He’s coming back to Dallas.
A reported six-player trade between the New York Knicks and Dallas Mavericks, centered around Tyson Chandler, has been completed.
The Mavs have traded Jose Calderon, Samuel Dalembert, Shane Larkin and Wayne Ellington — along with both the 34th and 51st picks in Thursday’s NBA Draft — to bring back Chandler, as well as point guard Raymond Felton.
ESPN.com’s Marc Stein was the first to report on the blockbuster deal.
The Mavs officially make the first big splash of this offseason, bringing back — arguably — the biggest reason why Dallas won a championship in 2011. But did they give up a lot to get a little? Or is this to prime themselves for this summer?
Let’s break it down.
Simply put, just be happy Tyson’s back.
Who knows if there are sour grapes between Chandler and the Mavs’ front office? If so, they’ll be easily squashed if Dallas is quick to get him an extension. More on that at a later date.
But the best center in Mavs history is back, and Dallas is partying like it’s 2011 all over again. Dallas has been adamant about bringing Chandler back for the last couple of months, as the Knicks look to rebuild and hopefully retain Carmelo Anthony. The Mavs get him back, as well as $14 million-plus that will go on the books this upcoming season.
And for all the skepticism about Chandler being injury prone and getting older, the same thing was said when Chandler was traded to Dallas in 2010. He then became one of the best centers in the league.
Head trainer Casey Smith performed a miracle back then, and it can happen again in 2014.
Oh, and there’s Raymond Felton, too.
The other player traded to the Mavs with Chandler is Felton, the point guard who was one of the many laughing stocks in New York this past season.
Before Felton was trying to avoid jail time, he was actually a good point guard for the Knicks once upon a time. He’s averaged 13.1 points and 6.5 assists throughout his career, but is coming off a terrible season in New York (9.7 points, 5.6 assists).
Don’t expect much from Felton. Even if the Mavs waive him, his salary is still on the books until next season. Expect him to be the backup point guard at best, which means Devin Harris is more than likely to return on a three-year deal to be the starting point guard.
But wait, Calderon and Larkin are gone? AND Dalembert? AND BOTH DRAFT PICKS?
Here’s where most people are salty on this. The Mavs gave up their best 3-point shooter in Calderon, as well as the young project Larkin, to get Chandler.
But you replace liability with reliability with this move. The Mavs get rid of Calderon and Dalembert — who can’t play defense — with Chandler, who can play defense. It works out.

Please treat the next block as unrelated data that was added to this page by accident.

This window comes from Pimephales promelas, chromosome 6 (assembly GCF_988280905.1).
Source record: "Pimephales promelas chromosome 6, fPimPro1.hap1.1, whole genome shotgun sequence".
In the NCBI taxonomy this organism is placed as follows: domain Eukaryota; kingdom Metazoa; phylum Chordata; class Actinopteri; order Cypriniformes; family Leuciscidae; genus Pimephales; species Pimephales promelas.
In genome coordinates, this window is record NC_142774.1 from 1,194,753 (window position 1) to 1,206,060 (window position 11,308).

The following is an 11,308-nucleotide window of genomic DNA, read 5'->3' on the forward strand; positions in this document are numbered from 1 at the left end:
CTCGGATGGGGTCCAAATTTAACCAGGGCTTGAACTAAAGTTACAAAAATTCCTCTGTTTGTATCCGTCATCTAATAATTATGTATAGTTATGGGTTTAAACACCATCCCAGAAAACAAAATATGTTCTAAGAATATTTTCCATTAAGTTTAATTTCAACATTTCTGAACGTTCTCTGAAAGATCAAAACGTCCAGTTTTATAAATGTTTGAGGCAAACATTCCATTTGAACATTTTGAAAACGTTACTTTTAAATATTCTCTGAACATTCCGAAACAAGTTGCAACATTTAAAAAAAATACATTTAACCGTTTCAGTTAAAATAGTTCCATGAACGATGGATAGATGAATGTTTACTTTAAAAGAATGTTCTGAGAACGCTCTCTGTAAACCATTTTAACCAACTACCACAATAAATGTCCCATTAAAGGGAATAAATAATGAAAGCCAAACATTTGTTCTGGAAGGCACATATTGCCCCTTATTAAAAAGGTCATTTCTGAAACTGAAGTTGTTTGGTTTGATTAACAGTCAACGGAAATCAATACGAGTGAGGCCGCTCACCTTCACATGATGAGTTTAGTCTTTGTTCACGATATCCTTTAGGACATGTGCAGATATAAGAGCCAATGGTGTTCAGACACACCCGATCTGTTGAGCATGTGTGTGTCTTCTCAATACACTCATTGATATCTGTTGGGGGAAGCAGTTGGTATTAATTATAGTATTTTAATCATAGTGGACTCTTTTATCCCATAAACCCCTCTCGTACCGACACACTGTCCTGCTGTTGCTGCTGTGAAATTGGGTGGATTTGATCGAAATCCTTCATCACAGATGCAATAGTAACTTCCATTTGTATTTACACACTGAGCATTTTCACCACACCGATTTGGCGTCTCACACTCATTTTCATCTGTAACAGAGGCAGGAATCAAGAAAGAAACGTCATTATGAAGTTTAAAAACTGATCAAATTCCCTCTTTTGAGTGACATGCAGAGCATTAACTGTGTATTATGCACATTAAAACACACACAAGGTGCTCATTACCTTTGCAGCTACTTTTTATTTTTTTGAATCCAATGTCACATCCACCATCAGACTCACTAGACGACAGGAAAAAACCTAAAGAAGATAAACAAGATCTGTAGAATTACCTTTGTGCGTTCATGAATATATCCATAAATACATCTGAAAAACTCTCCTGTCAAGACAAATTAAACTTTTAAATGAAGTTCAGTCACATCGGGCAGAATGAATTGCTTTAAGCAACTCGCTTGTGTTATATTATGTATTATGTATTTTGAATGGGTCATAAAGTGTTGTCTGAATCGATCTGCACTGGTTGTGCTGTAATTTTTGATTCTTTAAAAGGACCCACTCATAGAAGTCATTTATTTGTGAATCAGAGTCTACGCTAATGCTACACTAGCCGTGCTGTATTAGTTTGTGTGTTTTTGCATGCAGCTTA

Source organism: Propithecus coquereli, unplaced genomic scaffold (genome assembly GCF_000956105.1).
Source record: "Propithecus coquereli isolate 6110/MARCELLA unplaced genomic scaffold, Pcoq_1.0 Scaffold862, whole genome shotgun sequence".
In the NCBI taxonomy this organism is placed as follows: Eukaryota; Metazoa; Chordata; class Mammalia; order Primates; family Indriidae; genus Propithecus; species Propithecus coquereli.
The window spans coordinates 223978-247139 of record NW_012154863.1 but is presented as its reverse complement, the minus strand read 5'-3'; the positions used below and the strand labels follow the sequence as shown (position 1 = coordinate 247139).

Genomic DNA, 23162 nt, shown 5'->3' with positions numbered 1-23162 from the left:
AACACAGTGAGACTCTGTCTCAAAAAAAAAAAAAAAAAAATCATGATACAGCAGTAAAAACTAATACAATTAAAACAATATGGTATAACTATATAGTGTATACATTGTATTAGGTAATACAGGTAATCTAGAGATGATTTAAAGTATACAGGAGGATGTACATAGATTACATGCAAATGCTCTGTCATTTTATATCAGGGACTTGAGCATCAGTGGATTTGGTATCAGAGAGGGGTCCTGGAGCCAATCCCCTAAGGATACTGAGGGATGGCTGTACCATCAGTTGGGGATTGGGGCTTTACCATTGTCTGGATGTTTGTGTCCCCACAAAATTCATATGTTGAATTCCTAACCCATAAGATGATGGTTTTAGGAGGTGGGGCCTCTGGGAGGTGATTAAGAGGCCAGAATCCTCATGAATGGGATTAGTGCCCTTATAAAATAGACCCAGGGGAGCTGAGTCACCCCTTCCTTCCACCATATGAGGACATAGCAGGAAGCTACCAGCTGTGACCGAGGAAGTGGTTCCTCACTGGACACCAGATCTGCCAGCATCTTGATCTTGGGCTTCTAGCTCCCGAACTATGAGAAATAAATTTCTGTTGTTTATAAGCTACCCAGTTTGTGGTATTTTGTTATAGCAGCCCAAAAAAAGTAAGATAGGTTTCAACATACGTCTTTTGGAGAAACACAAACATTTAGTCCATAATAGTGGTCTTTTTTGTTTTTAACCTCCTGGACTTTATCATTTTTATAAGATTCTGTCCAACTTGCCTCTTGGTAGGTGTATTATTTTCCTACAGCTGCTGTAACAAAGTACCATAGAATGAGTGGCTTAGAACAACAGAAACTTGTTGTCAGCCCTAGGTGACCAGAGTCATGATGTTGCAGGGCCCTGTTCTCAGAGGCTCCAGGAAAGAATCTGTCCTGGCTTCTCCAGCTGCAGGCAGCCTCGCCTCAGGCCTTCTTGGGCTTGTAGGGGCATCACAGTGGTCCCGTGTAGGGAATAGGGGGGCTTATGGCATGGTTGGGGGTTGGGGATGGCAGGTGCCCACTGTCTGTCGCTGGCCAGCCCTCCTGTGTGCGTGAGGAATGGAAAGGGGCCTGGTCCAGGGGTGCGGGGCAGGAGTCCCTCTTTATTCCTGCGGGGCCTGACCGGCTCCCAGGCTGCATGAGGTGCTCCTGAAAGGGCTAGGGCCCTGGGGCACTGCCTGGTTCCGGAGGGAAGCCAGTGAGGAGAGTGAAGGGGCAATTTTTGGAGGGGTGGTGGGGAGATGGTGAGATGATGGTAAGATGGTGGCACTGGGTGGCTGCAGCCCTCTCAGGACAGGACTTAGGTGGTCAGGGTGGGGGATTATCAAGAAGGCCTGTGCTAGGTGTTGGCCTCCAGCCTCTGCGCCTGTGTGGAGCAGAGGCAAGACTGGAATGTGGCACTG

The player most surprising in this deal is Larkin. Dallas traded back to 18th last year to get the Miami point guard, and many pictured him as a piece for the future. Take it for what you will, but the Mavs must believe that Gal Mekel has a higher ceiling than Larkin.
Speaking of the draft — in a class that’s loaded with depth this year — Dallas had to move both their second-round picks to bring back Chandler. It’s a bit pricey, but knowing the Mavs’ history with the draft, it’s not all that alarming. Maybe some gems in the Summer League will pop up.
How does this affect Dallas’ free agency plans?
ESPN’s Chris Broussard reported, in the midst of these trade discussions, that Carmelo Anthony will meet with the Chicago Bulls, Houston Rockets and the Mavs, starting July 1.
If you’re not a fan of cap space talk, be prepared to take a nap.
According to ShamSports.com, without adding Chandler’s and Felton’s contract, the Mavs are sitting at approximately $18.36 million in committed salary. Add Chandler and Felton, that’s $36,749,688. Not to mention, Dirk Nowitzki will be garnering about $8 million-$10 million on his new deal.
But, that number could change if the Mavs have a legitimate chance to land Carmelo — or somehow, LeBron James. It’s a pipe dream. But in the case of Carmelo, him and Chandler get along well and both have said they love playing together. If Tyson is the bait to lure Carmelo to Dallas, then the Bank of Cuban is officially open for business.
Final verdict of the trade?
If the Knicks were looking to make a statement about retaining Carmelo, that ship has sailed. The only thing New York can promise him is that, in a year’s time, the Knicks can go after anyone.
The Knicks get Calderon, who would be a perfect fit in Derek Fisher‘s triangle offense, but nothing else comes to mind other than that.
Right now, the Mavs won this trade except for the Larkin part. But they got Chandler back, have the chance to right the wrong and sign him to a long-term, respectable deal. Not to mention, the problems with interior defense have been solved again.
Not only is Dallas in position to be better than they were last season, but now the Mavs appear to be an enticing organization for the big fish.
Buckle up, folks.